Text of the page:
You’ve probably seen them: programs claiming to teach you how you can use SEO to boost your Google rankings and in turn build a successful internet business that runs on cruise control. All for the low price of $49.95.

While such programs almost always fall into the ‘scam‘ category, there is truth to the notion that SEO can be a pathway to success. If you run any sort of website, chances are you need traffic, and SEO can deliver it. But there are some inconvenient truths about SEO that often get ignored, especially in ‘newbie‘ circles. Here are six of them.

SEO takes time. Everyone loves the idea of instant rewards. Unfortunately, it’s hard to find instant rewards in the world of SEO. In my opinion, any commitment of less than six months isn’t a commitment at all because in competitive markets it’s my experience that you shouldn’t expect to see results that drive meaningful returns before then.

SEO is not fair. Paid links work and your competitors might be winning by using them in flagrant disregard of Google’s ‘rules‘. But that’s life in the world of SEO. Just as in life generally, some people break the rules, get away with it and prosper as a result. You can fret about this or focus on your own efforts.

Top SERPs aren’t always possible. Hard work and patience can go a long way, but let’s be honest: everybody in your market wants top SERPs for the valuable keywords. You all can’t have them. Bottom line: there’s only one top spot and only one person can get it.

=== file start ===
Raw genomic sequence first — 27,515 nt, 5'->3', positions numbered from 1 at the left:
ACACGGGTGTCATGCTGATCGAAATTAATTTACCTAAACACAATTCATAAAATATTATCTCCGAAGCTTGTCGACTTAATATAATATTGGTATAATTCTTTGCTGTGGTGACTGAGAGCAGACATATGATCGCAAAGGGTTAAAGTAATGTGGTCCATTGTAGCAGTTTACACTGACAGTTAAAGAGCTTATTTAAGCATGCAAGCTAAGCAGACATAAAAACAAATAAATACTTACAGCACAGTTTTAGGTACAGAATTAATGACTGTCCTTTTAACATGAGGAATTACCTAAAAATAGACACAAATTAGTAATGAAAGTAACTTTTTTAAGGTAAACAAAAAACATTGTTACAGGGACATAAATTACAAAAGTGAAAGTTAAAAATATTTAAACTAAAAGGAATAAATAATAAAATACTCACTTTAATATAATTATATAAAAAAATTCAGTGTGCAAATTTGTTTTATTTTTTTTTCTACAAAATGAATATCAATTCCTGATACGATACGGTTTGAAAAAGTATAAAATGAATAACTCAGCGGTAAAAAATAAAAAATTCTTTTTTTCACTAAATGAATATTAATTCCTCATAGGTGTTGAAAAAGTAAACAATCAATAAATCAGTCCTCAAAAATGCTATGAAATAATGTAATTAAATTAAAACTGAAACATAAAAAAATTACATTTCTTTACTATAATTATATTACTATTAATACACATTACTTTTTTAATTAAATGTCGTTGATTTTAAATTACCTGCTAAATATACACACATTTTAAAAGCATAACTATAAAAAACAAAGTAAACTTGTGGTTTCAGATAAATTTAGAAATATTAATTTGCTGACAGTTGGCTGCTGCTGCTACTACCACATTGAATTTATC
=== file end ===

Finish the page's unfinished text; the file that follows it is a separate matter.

SEO is not all about process. The mechanics of kicking a soccer ball are easy enough to understand. But chances are you’re not Ronaldo. The same is sort of true of SEO. While you can learn the mechanics, from page structure to link building, there’s something beyond the mechanics. The truth is that there are naturals who just have a natural talent for putting it all together and getting to the top of the SERPs.

SEO isn’t a standalone marketing strategy. I cringe whenever somebody tells me that his marketing strategy is “viral marketing“. Yet “SEO” isn’t much better. Sure there are some people who use nothing more than SEO and whose websites bring in big bucks, but for the average person just starting out, SEO should be looked at as a potentially valuable part of a more comprehensive marketing strategy. That doesn’t mean that, in the end, SEO can’t represent more than 50% of where you spend your time and money, but depending on the nature of your business, paid search, display, email and offline techniques can all play a big role too and are worthy of consideration.

The last mile counts more than the first 99. The process of getting great SERPs can be a long, strenuous journey. But getting great SERPs isn’t the end of this hundred miler. Success is based on what you do with those SERPs. So if you’re in the business of generating leads, for instance, all the organic search traffic in the world won’t do you an ounce of good if you’re not converting, or converting but still leaving lots of money on the table. Bottom line: SEO done right delivers intent; the job of your website is to convince the user to take action.

Photo credit: jetalone via Flickr.